It is the distance between the ground and the middle of your mountain bike’s cranks.  Bottom Bracket Drop is a term used by some bike manufacturers to describe the distance between the bottom bracket and the wheel axles vertically. They effectively measure the same characteristic of a mountain bike, namely the low center of mass. 

Bikes with low bottom brackets corner like rails and seamlessly transition from one turn to the next. The downside is that the ground isn’t level, and trails aren’t always smooth; the lower your bottom bracket, the more likely you are to clip pebbles, roots, or logs you’re trying to avoid.

Bottom bracket drop

The bottom bracket drop indicates how much the bottom bracket’s center is above or below the horizontal line connecting the axles’ centers.

Front center

This is the horizontal distance between the bottom bracket’s center and the front axle’s center.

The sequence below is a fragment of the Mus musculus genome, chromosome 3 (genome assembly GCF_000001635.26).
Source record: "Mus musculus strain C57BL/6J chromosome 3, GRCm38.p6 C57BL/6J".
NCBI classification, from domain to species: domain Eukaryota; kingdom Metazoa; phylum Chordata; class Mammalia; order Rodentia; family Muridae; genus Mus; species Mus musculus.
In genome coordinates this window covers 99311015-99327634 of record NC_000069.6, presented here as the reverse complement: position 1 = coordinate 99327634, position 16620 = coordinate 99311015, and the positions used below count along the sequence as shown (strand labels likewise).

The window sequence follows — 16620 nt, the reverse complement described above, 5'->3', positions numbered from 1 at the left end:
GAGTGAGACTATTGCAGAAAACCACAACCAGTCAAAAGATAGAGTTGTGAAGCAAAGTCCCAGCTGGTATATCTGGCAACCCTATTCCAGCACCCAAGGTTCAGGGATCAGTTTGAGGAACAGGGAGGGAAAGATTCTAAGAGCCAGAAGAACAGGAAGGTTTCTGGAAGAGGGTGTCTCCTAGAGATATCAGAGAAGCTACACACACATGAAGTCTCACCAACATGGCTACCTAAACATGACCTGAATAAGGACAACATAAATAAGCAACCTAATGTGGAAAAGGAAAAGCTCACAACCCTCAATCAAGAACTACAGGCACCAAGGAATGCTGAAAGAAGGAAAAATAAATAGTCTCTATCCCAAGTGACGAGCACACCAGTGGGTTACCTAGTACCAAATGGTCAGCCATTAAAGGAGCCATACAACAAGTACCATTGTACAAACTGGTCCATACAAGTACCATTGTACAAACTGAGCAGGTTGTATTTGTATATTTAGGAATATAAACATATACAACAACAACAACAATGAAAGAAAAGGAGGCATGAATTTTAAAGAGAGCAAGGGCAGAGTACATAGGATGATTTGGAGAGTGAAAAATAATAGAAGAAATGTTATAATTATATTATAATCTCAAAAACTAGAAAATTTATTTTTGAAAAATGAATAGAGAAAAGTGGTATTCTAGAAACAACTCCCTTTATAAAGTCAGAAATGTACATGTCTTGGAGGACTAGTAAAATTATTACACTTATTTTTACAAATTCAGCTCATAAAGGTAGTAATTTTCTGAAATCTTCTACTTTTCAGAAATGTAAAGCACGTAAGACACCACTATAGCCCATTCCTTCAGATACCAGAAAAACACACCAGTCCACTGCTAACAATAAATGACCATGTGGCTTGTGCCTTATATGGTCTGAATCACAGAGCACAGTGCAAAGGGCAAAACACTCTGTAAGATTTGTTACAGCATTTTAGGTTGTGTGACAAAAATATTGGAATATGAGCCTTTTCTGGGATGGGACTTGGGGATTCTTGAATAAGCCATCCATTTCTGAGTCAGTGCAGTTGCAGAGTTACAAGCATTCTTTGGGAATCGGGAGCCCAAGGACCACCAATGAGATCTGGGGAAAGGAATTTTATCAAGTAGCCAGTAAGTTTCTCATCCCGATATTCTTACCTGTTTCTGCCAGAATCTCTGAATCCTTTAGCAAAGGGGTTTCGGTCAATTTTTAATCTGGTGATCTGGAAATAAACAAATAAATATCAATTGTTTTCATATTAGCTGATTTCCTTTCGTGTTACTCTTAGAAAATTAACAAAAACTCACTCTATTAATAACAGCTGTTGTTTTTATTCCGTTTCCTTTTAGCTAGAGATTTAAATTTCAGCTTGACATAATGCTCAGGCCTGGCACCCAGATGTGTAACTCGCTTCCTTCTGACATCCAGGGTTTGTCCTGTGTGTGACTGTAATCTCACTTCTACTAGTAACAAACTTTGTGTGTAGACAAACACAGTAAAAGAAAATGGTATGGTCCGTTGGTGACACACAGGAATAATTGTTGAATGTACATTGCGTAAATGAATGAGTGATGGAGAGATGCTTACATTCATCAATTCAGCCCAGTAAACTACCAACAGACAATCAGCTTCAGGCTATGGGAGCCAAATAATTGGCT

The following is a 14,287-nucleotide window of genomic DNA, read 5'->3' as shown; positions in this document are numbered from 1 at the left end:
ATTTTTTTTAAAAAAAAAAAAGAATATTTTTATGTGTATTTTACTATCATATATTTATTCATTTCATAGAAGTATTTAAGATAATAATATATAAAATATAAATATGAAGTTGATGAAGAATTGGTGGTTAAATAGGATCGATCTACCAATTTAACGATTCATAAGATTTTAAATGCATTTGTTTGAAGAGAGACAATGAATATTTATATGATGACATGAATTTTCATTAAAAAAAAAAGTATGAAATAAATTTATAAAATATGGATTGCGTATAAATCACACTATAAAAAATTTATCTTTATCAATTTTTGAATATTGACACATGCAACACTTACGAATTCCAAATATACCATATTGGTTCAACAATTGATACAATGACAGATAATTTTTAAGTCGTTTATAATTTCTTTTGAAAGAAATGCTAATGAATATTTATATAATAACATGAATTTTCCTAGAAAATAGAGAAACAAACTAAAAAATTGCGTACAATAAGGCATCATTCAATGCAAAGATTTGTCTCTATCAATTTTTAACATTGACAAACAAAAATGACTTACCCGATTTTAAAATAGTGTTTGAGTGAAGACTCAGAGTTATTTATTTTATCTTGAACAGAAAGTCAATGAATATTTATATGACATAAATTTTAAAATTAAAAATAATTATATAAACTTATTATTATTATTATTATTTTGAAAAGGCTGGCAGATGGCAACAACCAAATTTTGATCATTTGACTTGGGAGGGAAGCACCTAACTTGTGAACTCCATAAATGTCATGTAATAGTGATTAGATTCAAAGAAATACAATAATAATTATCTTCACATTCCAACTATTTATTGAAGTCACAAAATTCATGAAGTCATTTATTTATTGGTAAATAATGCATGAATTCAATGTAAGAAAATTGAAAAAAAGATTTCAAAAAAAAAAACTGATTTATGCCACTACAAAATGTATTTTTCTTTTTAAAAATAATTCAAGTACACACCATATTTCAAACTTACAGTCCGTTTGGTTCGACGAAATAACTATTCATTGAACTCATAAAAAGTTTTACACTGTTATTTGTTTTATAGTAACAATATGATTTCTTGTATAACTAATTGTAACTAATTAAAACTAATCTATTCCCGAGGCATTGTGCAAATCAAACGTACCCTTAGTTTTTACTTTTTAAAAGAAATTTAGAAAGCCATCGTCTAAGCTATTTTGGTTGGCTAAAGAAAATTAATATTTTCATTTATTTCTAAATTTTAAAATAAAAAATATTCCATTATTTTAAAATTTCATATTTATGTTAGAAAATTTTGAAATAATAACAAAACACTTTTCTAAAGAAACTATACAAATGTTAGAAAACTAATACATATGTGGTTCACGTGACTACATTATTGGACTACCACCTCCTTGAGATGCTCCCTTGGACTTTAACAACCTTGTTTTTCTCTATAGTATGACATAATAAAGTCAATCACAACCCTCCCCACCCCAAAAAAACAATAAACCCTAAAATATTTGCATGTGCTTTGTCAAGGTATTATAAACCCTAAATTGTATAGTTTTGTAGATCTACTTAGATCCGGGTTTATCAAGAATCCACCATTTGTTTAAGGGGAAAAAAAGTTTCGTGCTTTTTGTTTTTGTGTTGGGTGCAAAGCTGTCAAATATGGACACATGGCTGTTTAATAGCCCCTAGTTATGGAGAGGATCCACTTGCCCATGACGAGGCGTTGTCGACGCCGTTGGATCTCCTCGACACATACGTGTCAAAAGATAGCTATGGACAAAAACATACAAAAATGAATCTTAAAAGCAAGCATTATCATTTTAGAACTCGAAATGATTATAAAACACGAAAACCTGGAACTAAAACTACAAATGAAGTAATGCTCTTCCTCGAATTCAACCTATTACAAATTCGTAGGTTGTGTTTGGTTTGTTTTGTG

Wheelbase

The length of a mountain bike’s wheelbase is determined by several elements, including head angle, chainstay length, and reach. The total wheelbase is the result of combining all of these elements. 

The basic idea behind wheelbase is that when you extend the distance between your front and back axles, it increases stability while decreasing it makes a bike more agile.

Reach

Reach is the horizontal distance between the bottom bracket and the center of the head tube. It is likely the most crucial metric for mountain bike fit since it determines how long your bike’s cockpit will be when you’re standing on the pedals. And also how much range of motion in your hips you’ll require to reach a solid, robust riding posture. If you have a long reach, you’ll be trapped bent over and stretched out; if you have a short cockpit, your weight bias will move too rapidly, leaving you in an unnaturally upright position.